Part sci-fi, part horror and post Apocalypse, the festival is themed around a gripping story in which an asteroid is on a collision course with planet Earth and a zombie invasion ensues. Visitors will have the chance to plan for Armageddon, whether it's preparing for survival, singing for their lives at the End of the World Cabaret, creating a time capsule or taking a trip to the Intergalactic Travel Agency.
SMASHfestUK is the first event of its kind, designed to widen participation and build diversity in science, technology, engineering and maths (STEM) by engaging young people and hard to reach audiences.
SMASHfestUK is the creation of science TV production company The Refinery, and is partnered by Middlesex University alongside the Stephen Lawrence Charitable Trust, the Wellcome Trust, the Royal Observatory Greenwich, the British Library and the Arts Council.
Science: too white, too middle class
Over the next decade, the UK is heading for a shortfall of more than 50,000 workers for the STEM sector, but only 15% of students aspire to science careers. In boroughs like Lewisham, the school population comprises almost 75% black and minority ethnic students. Yet black students identify even less strongly with science as a career aspiration, because of its overwhelmingly white, male, middle class image of science, and the multiple inequalities they face growing up, according to a recent study.
Dr Lindsay Keith, CEO Refinery Productions Ltd, said: "Science festivals in the UK tend to cater to people who are already engaged with science, and an audience that tends to be 'nondiverse'. So we thought why not bring a festival to the young people of Lewisham?
"We used a participatory design approach, and went out and actually spoke to young people about what they wanted before planning. They said they wanted zombies, aliens, UFOs, and a talent contest, so that's what we're doing. You can find science in any subject.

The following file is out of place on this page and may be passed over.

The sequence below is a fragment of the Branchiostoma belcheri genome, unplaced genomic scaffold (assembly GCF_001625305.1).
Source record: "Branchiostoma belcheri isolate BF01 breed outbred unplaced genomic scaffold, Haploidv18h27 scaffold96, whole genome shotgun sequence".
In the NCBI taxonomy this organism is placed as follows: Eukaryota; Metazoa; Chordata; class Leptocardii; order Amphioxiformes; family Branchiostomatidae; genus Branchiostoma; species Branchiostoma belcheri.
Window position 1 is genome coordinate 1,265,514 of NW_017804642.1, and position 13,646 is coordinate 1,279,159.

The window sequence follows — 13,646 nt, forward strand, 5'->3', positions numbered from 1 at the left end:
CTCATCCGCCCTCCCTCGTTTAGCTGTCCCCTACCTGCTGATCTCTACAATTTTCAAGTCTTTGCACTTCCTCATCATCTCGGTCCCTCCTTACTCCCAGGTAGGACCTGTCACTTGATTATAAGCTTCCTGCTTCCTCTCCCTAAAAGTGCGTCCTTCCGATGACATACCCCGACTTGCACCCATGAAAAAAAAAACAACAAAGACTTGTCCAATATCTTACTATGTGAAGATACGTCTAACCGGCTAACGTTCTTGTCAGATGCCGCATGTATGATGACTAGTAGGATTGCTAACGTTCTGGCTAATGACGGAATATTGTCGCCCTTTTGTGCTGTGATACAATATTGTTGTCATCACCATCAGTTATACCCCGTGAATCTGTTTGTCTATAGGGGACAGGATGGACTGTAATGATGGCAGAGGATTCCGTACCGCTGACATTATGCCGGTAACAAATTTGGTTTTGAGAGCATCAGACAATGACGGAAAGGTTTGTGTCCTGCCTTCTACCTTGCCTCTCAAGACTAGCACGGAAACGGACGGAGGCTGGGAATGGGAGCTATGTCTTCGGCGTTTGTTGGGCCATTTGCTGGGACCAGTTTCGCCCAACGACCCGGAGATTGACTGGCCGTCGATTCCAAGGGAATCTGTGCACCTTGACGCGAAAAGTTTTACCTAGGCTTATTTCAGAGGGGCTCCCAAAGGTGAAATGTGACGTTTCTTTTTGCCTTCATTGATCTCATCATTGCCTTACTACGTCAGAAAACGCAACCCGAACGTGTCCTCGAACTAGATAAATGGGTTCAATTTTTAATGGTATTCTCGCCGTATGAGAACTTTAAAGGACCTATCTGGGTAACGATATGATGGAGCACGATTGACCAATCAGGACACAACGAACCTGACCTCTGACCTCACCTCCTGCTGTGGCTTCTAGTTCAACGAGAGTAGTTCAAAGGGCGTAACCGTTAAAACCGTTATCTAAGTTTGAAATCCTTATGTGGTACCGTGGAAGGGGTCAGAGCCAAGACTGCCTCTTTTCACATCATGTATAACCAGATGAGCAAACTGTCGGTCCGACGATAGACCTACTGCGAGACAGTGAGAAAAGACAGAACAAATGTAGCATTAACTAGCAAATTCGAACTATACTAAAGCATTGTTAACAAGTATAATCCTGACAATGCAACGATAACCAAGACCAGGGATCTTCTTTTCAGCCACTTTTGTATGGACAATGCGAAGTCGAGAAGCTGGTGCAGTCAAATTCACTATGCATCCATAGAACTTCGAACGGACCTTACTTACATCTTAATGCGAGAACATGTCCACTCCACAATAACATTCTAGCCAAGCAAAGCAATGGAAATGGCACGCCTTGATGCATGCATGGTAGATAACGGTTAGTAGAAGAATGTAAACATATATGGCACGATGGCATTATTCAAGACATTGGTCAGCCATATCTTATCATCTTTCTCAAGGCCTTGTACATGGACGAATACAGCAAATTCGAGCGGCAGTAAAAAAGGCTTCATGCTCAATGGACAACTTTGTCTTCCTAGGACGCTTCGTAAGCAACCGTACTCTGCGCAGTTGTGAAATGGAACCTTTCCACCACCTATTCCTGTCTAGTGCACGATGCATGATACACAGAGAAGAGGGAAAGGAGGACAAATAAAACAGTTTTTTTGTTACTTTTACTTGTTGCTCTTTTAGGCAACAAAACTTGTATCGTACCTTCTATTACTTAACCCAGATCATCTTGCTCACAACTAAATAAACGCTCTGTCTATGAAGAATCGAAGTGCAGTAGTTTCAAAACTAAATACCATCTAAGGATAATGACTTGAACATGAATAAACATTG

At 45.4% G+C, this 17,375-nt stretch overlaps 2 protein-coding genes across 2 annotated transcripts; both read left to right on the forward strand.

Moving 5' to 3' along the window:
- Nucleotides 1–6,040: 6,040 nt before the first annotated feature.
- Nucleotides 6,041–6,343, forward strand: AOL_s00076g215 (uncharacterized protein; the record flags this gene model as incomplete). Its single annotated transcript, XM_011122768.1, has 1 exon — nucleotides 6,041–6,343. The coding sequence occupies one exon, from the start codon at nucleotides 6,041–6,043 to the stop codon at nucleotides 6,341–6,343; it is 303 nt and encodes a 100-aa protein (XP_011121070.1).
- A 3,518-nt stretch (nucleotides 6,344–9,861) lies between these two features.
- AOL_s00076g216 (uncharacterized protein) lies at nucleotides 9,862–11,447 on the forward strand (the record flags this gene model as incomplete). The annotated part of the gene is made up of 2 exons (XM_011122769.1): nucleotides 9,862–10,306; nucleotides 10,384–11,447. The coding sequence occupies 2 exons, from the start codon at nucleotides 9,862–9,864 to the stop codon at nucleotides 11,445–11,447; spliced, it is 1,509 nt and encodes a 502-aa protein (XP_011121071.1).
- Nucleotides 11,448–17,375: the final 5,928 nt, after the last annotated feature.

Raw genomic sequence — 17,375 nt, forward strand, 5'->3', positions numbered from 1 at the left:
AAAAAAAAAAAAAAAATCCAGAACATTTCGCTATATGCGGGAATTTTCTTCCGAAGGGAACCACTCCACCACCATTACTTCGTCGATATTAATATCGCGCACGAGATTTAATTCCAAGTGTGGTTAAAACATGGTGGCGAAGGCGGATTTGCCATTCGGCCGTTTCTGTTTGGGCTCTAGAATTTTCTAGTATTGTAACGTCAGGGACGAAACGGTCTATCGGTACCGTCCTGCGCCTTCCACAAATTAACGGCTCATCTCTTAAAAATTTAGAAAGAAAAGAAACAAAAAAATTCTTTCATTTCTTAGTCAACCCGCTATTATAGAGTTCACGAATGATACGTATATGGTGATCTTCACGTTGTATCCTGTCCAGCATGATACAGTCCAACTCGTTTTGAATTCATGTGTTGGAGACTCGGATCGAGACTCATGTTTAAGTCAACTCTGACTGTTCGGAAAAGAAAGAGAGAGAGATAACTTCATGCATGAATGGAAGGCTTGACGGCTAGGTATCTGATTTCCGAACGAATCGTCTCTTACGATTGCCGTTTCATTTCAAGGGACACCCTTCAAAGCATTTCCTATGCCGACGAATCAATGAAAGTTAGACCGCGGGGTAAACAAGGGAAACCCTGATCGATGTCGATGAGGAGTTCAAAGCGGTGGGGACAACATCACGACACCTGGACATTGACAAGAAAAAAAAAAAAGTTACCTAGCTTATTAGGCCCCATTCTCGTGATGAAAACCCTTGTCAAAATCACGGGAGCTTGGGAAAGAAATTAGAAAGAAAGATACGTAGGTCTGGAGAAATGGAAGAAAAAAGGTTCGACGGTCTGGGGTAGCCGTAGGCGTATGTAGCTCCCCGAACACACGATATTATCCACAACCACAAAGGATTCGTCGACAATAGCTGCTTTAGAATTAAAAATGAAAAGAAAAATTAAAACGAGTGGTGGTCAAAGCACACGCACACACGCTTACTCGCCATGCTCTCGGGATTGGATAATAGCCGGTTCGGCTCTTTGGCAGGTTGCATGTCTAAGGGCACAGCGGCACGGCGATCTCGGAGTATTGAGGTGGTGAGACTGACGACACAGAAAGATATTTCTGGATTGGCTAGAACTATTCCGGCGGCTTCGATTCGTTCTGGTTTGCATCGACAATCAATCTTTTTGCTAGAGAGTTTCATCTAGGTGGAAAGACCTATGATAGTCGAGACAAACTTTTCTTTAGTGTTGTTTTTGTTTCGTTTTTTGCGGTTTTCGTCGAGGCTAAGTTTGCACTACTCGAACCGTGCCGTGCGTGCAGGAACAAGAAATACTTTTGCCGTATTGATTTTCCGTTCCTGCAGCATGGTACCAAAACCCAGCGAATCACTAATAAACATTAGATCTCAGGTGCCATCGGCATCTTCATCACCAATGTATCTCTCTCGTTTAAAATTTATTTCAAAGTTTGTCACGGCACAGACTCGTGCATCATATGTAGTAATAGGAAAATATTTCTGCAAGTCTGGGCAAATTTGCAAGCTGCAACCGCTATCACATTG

"You won't find lectures or debates at SMASHfestUK – we're about mass entertainment, bums on seats and science by stealth. If it's not fun, it's not in the schedule – simple as that."
Middlesex University has hosted a series of open talks leading up to the event, exploring the real science behind asteroids, their materials and space missions.
Wyn Griffiths, Product Design Course Leader at Middlesex University, said: "We pride ourselves on the diversity of our student body. However, this is an ongoing battle, as overall diversity in science, technology, engineering and maths subjects is poor. That is why we are so excited to be the lead academic partners for SMASHfestUK, and equally excited by the events happening in Lewisham in February.
"Our future is increasingly technological with huge opportunities to mould and guide that future for passionate young people. Getting a balanced mix of lots of young people excited by and involved in SMASHfestUK will be one great way of building a sustainable future for science, technology, engineering, maths, design and the arts, whist having a brilliant time."
Doreen Thompson-Addo, Programme Manager, The Stephen Lawrence Charitable Trust, said: "The Stephen Lawrence Charitable Trust are pleased to be supporting SMASHfestUK. As an educational charity we are committed to providing innovative and creative learning experiences for young people and the wider community.
"SMASHfestUK will provide an exciting and engaging week of activities that will aim to make science, technology, engineering and maths (STEM) fun, relevant and interesting to a wider group of young people.
"With fewer young people studying STEM subjects and entering into STEM related careers we hope that this event will inspire more young people to consider STEM as an exciting career path."
For further information about the list of events and what is happening throughout the week, visit www.smashfestuk.com/events
Follow #smashfestuk on Twitter or Instagram